Native to northern China this dense shrub is deciduous in cold climates, semi-deciduous in colder ones. It grows 12-15’ tall and is a member of the olive family, Oleaceae, that also includes jasmine, lilac, and forsythia. The elliptical to oblong leaves are up to 2.5” long and are dull green above with hairs on the underside midribs. Small white flowers attractive to butterflies are carried in two inch long panicles in late spring to early summer and have an aroma that some people find unpleasant. The green oval fruits contain one seed and ripen to black in the fall, persisting into winter. Plants are tolerant of urban conditions, and many different soils except wet ones and transplant easily. They respond well to pruning and are useful in hedges, screens, and foundation plantings. Plants naturalize by self-seeding and may form thickets so are considered invasive from Maine to Michigan, south to Florida and Texas; Montana and Oregon, south to Utah and California. The genus name, Ligurstrum, is the Latin name for the plant. The specific epithet, amurense, refers to the Amur River that forms part of the border between China and Russia.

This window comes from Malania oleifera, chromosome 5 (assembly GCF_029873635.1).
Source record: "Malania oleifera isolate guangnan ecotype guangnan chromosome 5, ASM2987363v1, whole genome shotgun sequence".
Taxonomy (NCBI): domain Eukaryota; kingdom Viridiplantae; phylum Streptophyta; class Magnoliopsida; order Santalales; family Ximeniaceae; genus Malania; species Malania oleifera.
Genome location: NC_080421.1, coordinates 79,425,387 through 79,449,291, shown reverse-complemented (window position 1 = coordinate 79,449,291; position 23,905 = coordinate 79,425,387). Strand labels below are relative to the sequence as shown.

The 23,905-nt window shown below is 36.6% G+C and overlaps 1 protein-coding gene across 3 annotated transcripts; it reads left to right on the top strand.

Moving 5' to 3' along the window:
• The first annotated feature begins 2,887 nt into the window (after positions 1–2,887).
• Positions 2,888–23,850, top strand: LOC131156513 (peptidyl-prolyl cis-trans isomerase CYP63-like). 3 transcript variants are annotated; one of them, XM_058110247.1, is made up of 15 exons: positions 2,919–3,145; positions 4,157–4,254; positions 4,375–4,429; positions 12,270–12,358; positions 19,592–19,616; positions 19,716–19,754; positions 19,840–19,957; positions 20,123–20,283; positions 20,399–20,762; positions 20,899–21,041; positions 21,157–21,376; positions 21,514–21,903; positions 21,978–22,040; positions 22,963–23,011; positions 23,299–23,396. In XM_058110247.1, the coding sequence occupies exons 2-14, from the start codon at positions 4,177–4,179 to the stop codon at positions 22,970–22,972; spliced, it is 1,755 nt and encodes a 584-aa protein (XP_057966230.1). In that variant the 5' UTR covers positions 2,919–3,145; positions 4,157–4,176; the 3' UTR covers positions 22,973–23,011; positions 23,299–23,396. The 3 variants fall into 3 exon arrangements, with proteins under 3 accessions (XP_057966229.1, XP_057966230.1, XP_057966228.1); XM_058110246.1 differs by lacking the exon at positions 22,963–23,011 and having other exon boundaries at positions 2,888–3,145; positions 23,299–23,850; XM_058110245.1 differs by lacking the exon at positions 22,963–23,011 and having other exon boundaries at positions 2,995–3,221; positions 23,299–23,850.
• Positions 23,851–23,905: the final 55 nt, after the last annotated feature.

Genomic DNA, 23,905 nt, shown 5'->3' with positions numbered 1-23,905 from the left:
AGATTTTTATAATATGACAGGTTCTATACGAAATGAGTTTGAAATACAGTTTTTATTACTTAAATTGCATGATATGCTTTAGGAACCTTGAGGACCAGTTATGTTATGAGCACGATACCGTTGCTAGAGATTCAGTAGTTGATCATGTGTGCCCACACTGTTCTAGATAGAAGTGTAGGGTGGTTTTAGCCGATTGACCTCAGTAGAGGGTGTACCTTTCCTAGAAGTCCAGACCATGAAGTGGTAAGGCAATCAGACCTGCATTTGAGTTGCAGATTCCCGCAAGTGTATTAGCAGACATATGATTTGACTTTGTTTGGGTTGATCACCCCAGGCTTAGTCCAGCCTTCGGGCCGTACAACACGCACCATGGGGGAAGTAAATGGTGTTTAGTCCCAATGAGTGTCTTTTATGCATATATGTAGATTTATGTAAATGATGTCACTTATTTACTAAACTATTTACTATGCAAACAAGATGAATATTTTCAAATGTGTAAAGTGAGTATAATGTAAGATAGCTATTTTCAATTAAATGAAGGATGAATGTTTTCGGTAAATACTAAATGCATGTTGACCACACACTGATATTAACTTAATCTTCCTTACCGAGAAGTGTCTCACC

Type: Deciduous to semi-deciduous shrub

Outstanding Feature: Dense foliage

Form: Vase shape to rounded; easily pruned to desired shape

Growth Rate: Rapid

Bloom: Panicles of small white odoriferous flowers in late spring to early summer

Size: 12-15’ H x 8-15’ W

Light: Full sun to part shade

Soil: Average, dry to medium moist, well-drained

Hardiness: Zones 3-7

Care: Prune in the spring before flowering to encourage density if desired.

Pests and Diseases: Generally healthy but susceptible to anthracnose twig blight, canker, powdery mildew, leaf spot, aphids, leaf miners, mites, and whiteflies

Propagation: Seed, softwood cuttings

By Karen